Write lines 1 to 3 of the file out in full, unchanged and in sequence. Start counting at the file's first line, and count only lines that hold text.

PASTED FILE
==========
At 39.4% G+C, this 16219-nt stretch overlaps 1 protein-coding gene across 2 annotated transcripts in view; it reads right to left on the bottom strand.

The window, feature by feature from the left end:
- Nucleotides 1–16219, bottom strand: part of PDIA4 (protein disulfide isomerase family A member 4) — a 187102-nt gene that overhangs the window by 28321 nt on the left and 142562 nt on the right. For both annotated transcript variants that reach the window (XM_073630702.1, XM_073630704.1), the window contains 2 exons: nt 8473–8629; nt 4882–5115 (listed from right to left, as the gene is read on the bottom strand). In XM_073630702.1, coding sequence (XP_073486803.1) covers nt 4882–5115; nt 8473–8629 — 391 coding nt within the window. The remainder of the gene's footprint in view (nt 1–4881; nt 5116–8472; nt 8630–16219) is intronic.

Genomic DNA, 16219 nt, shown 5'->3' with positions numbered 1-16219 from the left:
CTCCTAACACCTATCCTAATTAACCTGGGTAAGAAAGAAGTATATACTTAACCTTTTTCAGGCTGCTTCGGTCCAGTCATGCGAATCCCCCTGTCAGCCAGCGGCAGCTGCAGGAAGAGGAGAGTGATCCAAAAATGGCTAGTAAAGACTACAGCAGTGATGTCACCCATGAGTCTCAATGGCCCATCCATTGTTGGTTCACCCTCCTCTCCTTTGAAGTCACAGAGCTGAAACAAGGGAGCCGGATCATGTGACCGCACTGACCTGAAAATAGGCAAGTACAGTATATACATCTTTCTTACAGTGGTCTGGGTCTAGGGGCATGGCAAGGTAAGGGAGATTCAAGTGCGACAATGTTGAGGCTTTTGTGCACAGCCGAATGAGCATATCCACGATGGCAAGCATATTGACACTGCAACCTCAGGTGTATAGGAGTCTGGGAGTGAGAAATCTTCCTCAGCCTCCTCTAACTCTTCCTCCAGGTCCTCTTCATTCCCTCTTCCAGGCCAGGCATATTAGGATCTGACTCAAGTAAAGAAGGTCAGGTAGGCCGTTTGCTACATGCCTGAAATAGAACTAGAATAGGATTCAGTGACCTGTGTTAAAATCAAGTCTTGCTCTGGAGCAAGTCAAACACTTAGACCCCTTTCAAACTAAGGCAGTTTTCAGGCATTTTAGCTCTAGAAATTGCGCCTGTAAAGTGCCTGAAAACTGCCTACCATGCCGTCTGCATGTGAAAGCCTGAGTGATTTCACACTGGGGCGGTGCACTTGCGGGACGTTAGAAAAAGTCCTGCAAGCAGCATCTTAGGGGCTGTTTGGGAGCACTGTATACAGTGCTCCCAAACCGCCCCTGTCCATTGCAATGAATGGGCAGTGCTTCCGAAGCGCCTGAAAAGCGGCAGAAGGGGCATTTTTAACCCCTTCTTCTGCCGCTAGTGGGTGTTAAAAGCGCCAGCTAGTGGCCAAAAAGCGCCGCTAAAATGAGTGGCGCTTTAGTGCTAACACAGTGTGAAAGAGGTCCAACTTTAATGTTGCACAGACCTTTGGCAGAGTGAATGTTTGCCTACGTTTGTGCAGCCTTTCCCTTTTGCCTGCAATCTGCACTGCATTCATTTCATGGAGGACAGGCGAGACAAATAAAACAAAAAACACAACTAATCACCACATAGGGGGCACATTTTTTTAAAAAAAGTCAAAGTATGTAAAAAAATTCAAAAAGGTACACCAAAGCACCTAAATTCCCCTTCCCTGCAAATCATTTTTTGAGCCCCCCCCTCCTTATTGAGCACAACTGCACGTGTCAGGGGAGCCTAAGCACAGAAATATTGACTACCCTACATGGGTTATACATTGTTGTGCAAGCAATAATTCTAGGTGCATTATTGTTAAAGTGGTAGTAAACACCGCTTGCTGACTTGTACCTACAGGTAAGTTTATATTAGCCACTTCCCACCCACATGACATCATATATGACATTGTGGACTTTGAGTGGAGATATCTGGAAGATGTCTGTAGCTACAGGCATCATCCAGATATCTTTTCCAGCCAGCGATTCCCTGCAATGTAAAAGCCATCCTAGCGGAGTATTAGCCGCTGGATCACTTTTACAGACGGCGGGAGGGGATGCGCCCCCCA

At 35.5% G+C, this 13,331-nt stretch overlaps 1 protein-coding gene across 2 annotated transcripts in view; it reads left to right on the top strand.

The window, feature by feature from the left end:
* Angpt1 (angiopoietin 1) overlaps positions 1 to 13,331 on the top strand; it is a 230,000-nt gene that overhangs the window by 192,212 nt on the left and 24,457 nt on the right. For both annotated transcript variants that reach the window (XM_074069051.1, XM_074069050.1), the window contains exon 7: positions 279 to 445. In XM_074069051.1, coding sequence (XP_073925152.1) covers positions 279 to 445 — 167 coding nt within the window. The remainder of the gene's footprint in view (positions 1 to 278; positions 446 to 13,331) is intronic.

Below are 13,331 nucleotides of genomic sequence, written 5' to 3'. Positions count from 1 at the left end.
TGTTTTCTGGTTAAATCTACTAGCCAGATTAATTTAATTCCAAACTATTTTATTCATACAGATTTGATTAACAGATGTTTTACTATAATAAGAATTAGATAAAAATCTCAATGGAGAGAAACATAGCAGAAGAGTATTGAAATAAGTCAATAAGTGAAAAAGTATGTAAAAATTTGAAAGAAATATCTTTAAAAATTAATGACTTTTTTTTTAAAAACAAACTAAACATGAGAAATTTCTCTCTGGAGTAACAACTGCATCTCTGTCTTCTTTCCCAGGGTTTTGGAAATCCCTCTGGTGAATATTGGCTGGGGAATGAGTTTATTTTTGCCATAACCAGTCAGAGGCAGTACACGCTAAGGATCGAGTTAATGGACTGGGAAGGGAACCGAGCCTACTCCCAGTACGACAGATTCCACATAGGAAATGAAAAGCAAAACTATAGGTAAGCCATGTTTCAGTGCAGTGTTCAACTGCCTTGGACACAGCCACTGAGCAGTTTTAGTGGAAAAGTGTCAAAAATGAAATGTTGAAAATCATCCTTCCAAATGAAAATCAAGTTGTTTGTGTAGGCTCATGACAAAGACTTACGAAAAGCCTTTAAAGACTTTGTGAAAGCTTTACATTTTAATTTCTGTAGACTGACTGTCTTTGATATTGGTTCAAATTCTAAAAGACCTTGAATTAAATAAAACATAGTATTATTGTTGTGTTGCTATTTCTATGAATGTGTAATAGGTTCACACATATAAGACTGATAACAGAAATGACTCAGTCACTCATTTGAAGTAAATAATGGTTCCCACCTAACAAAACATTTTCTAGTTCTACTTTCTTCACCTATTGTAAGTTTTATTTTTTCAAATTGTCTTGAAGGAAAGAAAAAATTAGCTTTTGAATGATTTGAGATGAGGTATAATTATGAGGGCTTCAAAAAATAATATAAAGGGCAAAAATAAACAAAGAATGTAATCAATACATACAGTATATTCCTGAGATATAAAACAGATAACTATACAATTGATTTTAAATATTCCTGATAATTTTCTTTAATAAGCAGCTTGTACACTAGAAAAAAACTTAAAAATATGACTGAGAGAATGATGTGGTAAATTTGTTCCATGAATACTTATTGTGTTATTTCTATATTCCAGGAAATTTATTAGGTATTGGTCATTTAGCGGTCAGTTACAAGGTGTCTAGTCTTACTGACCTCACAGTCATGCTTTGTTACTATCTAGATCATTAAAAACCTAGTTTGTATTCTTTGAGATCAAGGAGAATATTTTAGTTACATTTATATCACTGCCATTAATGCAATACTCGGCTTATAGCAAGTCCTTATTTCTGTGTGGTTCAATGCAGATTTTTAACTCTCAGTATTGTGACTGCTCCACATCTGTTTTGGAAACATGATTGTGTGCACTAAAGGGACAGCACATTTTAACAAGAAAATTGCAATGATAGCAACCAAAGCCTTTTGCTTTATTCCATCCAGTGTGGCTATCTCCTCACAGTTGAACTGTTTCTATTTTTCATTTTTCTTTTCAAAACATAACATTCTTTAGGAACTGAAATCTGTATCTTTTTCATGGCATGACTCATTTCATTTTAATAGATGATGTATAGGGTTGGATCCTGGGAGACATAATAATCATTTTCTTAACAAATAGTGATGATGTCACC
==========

At 39.4% G+C, this 16219-nt stretch overlaps 1 protein-coding gene across 2 annotated transcripts in view; it reads right to left on the bottom strand.

The window, feature by feature from the left end:
- Nucleotides 1–16219, bottom strand: part of PDIA4 (protein disulfide isomerase family A member 4) — a 187102-nt gene that overhangs the window by 28321 nt on the left and 142562 nt on the right. For both annotated transcript variants that reach the window (XM_073630702.1, XM_073630704.1), the window contains 2 exons: nt 8473–8629; nt 4882–5115 (listed from right to left, as the gene is read on the bottom strand). In XM_073630702.1, coding sequence (XP_073486803.1) covers nt 4882–5115; nt 8473–8629 — 391 coding nt within the window. The remainder of the gene's footprint in view (nt 1–4881; nt 5116–8472; nt 8630–16219) is intronic.